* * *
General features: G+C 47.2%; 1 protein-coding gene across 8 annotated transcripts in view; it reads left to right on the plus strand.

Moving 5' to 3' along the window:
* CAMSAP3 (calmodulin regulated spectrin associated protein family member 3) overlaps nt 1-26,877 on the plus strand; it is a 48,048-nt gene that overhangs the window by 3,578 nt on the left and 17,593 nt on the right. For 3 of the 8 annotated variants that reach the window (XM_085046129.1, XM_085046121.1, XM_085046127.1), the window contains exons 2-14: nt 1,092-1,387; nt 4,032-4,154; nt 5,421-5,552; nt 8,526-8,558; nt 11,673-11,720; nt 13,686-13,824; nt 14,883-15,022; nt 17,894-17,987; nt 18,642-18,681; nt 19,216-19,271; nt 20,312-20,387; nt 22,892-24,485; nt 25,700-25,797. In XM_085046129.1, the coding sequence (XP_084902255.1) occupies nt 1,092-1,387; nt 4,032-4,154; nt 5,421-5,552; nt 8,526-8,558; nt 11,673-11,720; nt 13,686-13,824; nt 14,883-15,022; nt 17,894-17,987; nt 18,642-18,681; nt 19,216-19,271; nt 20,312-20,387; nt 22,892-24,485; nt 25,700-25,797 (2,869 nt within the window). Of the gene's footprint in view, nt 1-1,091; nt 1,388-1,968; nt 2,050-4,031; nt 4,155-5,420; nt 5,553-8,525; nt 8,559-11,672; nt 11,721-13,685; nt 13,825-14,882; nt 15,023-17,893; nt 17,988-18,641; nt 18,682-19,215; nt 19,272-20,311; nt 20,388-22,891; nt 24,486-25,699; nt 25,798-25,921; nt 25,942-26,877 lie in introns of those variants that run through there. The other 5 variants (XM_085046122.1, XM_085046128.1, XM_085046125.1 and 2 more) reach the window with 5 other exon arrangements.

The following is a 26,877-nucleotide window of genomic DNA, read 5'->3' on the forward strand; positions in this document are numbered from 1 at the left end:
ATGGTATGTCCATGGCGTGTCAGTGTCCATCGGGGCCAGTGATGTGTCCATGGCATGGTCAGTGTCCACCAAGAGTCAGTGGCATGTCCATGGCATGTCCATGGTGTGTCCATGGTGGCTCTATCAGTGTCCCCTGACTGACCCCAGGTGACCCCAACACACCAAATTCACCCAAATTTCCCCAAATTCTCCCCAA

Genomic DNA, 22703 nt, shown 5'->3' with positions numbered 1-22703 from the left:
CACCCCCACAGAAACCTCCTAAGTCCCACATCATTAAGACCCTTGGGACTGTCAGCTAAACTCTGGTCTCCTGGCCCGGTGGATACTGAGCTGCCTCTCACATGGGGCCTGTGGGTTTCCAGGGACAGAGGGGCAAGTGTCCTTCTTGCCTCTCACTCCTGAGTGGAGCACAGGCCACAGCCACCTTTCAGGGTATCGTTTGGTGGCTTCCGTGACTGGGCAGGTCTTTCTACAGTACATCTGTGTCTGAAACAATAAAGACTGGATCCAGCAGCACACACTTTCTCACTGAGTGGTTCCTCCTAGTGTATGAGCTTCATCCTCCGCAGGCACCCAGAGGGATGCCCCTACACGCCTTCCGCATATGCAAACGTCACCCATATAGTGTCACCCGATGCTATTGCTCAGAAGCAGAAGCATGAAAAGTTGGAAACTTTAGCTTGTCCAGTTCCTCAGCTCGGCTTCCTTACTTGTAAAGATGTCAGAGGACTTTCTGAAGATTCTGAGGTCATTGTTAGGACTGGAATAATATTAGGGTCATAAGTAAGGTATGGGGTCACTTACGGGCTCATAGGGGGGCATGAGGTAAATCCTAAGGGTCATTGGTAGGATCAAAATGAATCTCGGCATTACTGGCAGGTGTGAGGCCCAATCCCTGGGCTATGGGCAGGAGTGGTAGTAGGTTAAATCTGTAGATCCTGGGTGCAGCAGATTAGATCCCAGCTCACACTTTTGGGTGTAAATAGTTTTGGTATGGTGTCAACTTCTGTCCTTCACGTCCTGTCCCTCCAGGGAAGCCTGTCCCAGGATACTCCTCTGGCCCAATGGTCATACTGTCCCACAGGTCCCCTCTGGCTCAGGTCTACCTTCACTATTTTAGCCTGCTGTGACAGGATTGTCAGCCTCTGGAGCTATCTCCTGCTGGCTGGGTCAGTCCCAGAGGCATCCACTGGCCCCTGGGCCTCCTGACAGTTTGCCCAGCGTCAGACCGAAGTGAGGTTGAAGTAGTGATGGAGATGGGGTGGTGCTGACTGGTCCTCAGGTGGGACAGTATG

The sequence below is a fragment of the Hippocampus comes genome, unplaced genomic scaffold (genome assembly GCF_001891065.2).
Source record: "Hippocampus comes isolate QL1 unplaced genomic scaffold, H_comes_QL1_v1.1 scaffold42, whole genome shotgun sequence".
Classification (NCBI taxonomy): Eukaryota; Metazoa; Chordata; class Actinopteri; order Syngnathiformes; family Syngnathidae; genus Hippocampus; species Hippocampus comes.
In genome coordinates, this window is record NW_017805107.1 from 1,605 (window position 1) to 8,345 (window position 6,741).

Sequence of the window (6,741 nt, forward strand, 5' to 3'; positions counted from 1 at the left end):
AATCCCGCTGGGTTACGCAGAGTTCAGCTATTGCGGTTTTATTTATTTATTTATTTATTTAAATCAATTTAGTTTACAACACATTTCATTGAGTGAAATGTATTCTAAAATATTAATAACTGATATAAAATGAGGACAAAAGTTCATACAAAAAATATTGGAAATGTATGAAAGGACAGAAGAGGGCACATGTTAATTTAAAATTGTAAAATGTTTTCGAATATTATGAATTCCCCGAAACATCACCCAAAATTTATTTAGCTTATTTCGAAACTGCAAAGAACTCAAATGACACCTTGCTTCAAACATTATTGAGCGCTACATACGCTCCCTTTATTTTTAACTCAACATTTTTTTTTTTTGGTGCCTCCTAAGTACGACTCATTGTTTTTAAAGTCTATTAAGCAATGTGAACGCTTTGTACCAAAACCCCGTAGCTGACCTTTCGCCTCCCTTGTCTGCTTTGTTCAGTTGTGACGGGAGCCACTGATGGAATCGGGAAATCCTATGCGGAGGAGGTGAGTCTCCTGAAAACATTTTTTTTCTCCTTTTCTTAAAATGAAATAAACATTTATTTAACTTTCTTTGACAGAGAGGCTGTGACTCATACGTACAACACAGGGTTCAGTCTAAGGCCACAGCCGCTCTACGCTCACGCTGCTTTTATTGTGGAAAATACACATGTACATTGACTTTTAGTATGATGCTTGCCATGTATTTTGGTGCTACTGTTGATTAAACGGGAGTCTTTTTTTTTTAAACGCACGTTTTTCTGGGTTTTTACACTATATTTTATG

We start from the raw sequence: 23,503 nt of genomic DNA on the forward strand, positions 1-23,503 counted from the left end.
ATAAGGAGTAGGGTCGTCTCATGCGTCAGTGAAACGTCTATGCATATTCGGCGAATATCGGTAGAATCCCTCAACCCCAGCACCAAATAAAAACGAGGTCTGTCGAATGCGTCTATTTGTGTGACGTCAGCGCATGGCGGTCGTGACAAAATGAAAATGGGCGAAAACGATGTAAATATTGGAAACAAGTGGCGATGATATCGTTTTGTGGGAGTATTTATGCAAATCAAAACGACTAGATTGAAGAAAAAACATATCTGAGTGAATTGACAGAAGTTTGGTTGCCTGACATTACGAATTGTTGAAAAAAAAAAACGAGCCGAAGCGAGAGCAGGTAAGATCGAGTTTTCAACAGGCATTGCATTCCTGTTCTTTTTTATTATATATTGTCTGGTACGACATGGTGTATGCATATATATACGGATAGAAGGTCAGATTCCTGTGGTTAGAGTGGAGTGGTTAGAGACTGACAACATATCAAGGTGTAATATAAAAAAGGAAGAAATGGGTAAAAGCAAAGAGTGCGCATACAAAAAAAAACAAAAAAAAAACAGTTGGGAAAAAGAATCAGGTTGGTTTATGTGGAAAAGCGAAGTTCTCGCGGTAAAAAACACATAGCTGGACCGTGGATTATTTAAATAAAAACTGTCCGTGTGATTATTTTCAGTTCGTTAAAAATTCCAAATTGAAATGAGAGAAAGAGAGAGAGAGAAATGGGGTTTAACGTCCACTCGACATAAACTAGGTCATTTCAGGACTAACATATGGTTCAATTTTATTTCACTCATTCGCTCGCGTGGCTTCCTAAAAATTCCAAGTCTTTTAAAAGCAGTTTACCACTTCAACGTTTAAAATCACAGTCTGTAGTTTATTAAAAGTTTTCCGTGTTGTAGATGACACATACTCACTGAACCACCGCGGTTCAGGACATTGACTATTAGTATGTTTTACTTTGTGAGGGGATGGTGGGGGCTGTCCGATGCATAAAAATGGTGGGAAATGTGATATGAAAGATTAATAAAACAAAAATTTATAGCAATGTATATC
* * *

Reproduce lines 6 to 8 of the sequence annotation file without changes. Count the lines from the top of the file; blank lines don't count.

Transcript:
Genomic DNA, 22703 nt, shown 5'->3' with positions numbered 1-22703 from the left:
CACCCCCACAGAAACCTCCTAAGTCCCACATCATTAAGACCCTTGGGACTGTCAGCTAAACTCTGGTCTCCTGGCCCGGTGGATACTGAGCTGCCTCTCACATGGGGCCTGTGGGTTTCCAGGGACAGAGGGGCAAGTGTCCTTCTTGCCTCTCACTCCTGAGTGGAGCACAGGCCACAGCCACCTTTCAGGGTATCGTTTGGTGGCTTCCGTGACTGGGCAGGTCTTTCTACAGTACATCTGTGTCTGAAACAATAAAGACTGGATCCAGCAGCACACACTTTCTCACTGAGTGGTTCCTCCTAGTGTATGAGCTTCATCCTCCGCAGGCACCCAGAGGGATGCCCCTACACGCCTTCCGCATATGCAAACGTCACCCATATAGTGTCACCCGATGCTATTGCTCAGAAGCAGAAGCATGAAAAGTTGGAAACTTTAGCTTGTCCAGTTCCTCAGCTCGGCTTCCTTACTTGTAAAGATGTCAGAGGACTTTCTGAAGATTCTGAGGTCATTGTTAGGACTGGAATAATATTAGGGTCATAAGTAAGGTATGGGGTCACTTACGGGCTCATAGGGGGGCATGAGGTAAATCCTAAGGGTCATTGGTAGGATCAAAATGAATCTCGGCATTACTGGCAGGTGTGAGGCCCAATCCCTGGGCTATGGGCAGGAGTGGTAGTAGGTTAAATCTGTAGATCCTGGGTGCAGCAGATTAGATCCCAGCTCACACTTTTGGGTGTAAATAGTTTTGGTATGGTGTCAACTTCTGTCCTTCACGTCCTGTCCCTCCAGGGAAGCCTGTCCCAGGATACTCCTCTGGCCCAATGGTCATACTGTCCCACAGGTCCCCTCTGGCTCAGGTCTACCTTCACTATTTTAGCCTGCTGTGACAGGATTGTCAGCCTCTGGAGCTATCTCCTGCTGGCTGGGTCAGTCCCAGAGGCATCCACTGGCCCCTGGGCCTCCTGACAGTTTGCCCAGCGTCAGACCGAAGTGAGGTTGAAGTAGTGATGGAGATGGGGTGGTGCTGACTGGTCCTCAGGTGGGACAGTATG

The sequence below is a fragment of the Hippocampus comes genome, unplaced genomic scaffold (genome assembly GCF_001891065.2).